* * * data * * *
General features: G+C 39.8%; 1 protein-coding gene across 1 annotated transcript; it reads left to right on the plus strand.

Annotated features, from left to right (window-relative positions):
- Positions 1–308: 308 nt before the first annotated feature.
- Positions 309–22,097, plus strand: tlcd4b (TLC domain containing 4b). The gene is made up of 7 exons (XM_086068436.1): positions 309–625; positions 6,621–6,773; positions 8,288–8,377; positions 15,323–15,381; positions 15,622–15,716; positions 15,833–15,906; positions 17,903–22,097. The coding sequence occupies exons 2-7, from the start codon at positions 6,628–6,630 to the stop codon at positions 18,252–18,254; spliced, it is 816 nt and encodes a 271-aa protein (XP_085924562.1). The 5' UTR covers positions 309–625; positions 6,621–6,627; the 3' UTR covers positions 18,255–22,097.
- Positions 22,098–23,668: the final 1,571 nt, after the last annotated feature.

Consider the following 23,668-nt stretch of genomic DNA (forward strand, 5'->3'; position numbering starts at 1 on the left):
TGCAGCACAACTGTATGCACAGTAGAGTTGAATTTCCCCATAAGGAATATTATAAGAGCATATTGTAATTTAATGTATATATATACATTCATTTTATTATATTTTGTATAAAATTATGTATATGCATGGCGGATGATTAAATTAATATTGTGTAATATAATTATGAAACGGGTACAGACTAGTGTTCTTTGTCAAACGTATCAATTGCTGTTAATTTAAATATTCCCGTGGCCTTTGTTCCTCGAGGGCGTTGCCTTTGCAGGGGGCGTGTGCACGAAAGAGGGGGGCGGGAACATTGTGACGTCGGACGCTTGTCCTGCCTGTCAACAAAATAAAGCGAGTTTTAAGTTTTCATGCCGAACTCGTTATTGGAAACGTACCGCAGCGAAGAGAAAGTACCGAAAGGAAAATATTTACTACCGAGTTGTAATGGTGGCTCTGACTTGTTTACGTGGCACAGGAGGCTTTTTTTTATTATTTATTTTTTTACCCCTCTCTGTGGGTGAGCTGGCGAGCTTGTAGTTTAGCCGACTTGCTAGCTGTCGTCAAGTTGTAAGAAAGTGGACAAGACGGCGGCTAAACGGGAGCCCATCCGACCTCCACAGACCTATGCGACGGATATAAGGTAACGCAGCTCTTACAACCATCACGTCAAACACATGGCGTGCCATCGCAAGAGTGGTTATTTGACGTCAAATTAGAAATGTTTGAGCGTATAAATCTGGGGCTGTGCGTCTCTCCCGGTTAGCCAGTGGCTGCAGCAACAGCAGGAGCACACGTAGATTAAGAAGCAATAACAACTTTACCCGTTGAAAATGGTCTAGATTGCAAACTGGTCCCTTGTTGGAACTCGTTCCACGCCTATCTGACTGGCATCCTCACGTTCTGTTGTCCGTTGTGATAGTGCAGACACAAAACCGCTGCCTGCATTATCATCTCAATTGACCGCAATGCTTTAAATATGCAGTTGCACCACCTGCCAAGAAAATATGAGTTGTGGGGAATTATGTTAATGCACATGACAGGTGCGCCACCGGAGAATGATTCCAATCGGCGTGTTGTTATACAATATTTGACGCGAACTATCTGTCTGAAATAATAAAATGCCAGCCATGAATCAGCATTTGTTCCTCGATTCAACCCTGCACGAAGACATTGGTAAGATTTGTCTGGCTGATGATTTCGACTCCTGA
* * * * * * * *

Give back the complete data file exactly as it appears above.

General features: G+C 39.8%; 1 protein-coding gene across 1 annotated transcript; it reads left to right on the plus strand.

Annotated features, from left to right (window-relative positions):
- Positions 1–308: 308 nt before the first annotated feature.
- Positions 309–22,097, plus strand: tlcd4b (TLC domain containing 4b). The gene is made up of 7 exons (XM_086068436.1): positions 309–625; positions 6,621–6,773; positions 8,288–8,377; positions 15,323–15,381; positions 15,622–15,716; positions 15,833–15,906; positions 17,903–22,097. The coding sequence occupies exons 2-7, from the start codon at positions 6,628–6,630 to the stop codon at positions 18,252–18,254; spliced, it is 816 nt and encodes a 271-aa protein (XP_085924562.1). The 5' UTR covers positions 309–625; positions 6,621–6,627; the 3' UTR covers positions 18,255–22,097.
- Positions 22,098–23,668: the final 1,571 nt, after the last annotated feature.

Consider the following 23,668-nt stretch of genomic DNA (forward strand, 5'->3'; position numbering starts at 1 on the left):
TGCAGCACAACTGTATGCACAGTAGAGTTGAATTTCCCCATAAGGAATATTATAAGAGCATATTGTAATTTAATGTATATATATACATTCATTTTATTATATTTTGTATAAAATTATGTATATGCATGGCGGATGATTAAATTAATATTGTGTAATATAATTATGAAACGGGTACAGACTAGTGTTCTTTGTCAAACGTATCAATTGCTGTTAATTTAAATATTCCCGTGGCCTTTGTTCCTCGAGGGCGTTGCCTTTGCAGGGGGCGTGTGCACGAAAGAGGGGGGCGGGAACATTGTGACGTCGGACGCTTGTCCTGCCTGTCAACAAAATAAAGCGAGTTTTAAGTTTTCATGCCGAACTCGTTATTGGAAACGTACCGCAGCGAAGAGAAAGTACCGAAAGGAAAATATTTACTACCGAGTTGTAATGGTGGCTCTGACTTGTTTACGTGGCACAGGAGGCTTTTTTTTATTATTTATTTTTTTACCCCTCTCTGTGGGTGAGCTGGCGAGCTTGTAGTTTAGCCGACTTGCTAGCTGTCGTCAAGTTGTAAGAAAGTGGACAAGACGGCGGCTAAACGGGAGCCCATCCGACCTCCACAGACCTATGCGACGGATATAAGGTAACGCAGCTCTTACAACCATCACGTCAAACACATGGCGTGCCATCGCAAGAGTGGTTATTTGACGTCAAATTAGAAATGTTTGAGCGTATAAATCTGGGGCTGTGCGTCTCTCCCGGTTAGCCAGTGGCTGCAGCAACAGCAGGAGCACACGTAGATTAAGAAGCAATAACAACTTTACCCGTTGAAAATGGTCTAGATTGCAAACTGGTCCCTTGTTGGAACTCGTTCCACGCCTATCTGACTGGCATCCTCACGTTCTGTTGTCCGTTGTGATAGTGCAGACACAAAACCGCTGCCTGCATTATCATCTCAATTGACCGCAATGCTTTAAATATGCAGTTGCACCACCTGCCAAGAAAATATGAGTTGTGGGGAATTATGTTAATGCACATGACAGGTGCGCCACCGGAGAATGATTCCAATCGGCGTGTTGTTATACAATATTTGACGCGAACTATCTGTCTGAAATAATAAAATGCCAGCCATGAATCAGCATTTGTTCCTCGATTCAACCCTGCACGAAGACATTGGTAAGATTTGTCTGGCTGATGATTTCGACTCCTGA